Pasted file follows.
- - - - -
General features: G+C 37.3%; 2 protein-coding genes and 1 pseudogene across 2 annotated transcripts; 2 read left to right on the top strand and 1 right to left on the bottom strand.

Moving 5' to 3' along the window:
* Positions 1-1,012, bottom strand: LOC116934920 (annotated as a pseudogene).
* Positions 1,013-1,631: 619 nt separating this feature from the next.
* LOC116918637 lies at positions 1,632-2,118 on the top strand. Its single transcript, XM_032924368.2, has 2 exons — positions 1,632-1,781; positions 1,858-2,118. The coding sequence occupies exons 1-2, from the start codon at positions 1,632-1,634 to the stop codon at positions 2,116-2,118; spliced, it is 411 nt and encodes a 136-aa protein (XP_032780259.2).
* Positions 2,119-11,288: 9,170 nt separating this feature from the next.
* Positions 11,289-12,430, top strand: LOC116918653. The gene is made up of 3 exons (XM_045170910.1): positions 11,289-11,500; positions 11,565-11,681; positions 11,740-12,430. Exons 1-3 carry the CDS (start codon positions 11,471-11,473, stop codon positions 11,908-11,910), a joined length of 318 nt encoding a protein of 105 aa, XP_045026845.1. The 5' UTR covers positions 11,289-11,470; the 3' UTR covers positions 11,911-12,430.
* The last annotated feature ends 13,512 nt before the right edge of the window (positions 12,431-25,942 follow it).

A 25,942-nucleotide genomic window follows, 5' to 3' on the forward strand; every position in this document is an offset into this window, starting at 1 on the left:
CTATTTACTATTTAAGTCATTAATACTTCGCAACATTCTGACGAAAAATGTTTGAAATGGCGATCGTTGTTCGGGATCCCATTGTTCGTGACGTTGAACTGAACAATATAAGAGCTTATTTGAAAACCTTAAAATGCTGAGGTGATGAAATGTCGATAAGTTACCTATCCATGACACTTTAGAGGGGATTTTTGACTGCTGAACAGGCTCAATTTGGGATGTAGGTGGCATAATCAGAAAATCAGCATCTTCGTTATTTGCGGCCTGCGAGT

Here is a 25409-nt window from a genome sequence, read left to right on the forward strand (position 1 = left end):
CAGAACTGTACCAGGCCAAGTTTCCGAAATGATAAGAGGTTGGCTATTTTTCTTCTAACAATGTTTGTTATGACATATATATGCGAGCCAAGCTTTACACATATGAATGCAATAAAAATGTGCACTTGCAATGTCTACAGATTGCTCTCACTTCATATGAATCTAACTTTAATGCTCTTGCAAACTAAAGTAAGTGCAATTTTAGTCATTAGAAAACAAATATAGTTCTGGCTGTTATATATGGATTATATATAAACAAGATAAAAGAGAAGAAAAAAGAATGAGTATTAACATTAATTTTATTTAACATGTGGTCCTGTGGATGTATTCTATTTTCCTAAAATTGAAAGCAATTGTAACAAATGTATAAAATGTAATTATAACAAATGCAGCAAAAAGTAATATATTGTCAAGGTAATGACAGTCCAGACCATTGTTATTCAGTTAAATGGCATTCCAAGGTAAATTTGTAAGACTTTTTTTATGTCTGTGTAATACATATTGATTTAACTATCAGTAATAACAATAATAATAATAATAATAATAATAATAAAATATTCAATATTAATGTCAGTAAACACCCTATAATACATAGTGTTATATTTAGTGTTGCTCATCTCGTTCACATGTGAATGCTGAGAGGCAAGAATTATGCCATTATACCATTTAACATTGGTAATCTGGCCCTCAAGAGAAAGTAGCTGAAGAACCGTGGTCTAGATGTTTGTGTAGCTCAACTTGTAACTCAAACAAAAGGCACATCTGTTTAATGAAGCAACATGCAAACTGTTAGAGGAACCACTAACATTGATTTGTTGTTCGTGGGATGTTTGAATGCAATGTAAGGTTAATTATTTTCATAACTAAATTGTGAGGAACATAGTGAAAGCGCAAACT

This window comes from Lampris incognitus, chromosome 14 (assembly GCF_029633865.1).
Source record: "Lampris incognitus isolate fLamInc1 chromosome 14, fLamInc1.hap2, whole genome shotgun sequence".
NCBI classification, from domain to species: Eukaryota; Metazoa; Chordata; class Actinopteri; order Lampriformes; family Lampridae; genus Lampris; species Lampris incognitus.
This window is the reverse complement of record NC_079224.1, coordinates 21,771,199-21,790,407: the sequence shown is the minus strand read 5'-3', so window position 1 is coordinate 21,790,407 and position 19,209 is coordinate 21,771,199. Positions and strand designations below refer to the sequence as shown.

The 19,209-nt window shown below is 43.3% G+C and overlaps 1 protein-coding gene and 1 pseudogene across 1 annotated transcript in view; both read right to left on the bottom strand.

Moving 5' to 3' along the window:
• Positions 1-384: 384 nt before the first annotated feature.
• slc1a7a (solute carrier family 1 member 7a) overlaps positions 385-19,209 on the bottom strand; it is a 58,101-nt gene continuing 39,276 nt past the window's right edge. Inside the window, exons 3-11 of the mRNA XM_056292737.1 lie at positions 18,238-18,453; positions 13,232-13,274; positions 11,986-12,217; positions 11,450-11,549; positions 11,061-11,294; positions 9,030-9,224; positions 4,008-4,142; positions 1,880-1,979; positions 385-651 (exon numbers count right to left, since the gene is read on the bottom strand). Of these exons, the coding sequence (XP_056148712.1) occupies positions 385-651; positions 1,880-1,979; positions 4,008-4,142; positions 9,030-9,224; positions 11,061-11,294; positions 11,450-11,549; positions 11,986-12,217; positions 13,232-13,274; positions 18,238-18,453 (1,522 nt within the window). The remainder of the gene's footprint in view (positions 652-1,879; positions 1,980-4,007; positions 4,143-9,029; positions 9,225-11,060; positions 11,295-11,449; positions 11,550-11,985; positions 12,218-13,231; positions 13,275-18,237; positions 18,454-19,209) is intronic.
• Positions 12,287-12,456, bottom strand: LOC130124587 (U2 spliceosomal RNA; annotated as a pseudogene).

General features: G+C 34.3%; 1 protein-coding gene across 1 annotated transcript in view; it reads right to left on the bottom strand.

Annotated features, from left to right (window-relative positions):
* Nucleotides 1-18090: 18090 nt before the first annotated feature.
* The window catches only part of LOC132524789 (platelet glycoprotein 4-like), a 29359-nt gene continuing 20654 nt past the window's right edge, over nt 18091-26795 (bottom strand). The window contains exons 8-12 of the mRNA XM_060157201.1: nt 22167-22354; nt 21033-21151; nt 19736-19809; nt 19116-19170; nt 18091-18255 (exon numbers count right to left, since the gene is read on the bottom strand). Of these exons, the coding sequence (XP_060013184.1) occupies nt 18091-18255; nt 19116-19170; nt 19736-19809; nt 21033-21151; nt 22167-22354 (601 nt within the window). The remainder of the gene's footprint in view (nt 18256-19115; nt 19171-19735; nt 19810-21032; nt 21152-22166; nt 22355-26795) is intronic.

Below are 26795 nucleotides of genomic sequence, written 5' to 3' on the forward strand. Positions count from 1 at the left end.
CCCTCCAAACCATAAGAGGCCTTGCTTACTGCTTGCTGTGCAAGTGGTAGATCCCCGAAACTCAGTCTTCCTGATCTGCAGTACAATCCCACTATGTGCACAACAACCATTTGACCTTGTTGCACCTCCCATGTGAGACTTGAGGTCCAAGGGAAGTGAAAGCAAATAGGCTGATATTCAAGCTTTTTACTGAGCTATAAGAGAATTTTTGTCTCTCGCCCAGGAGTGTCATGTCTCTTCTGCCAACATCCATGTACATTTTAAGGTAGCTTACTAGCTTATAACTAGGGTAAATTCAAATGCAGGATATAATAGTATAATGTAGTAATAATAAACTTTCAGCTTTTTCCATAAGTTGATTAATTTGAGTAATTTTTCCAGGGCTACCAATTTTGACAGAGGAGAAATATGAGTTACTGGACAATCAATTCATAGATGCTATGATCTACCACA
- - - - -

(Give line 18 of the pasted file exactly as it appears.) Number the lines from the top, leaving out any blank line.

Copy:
Moving 5' to 3' along the window: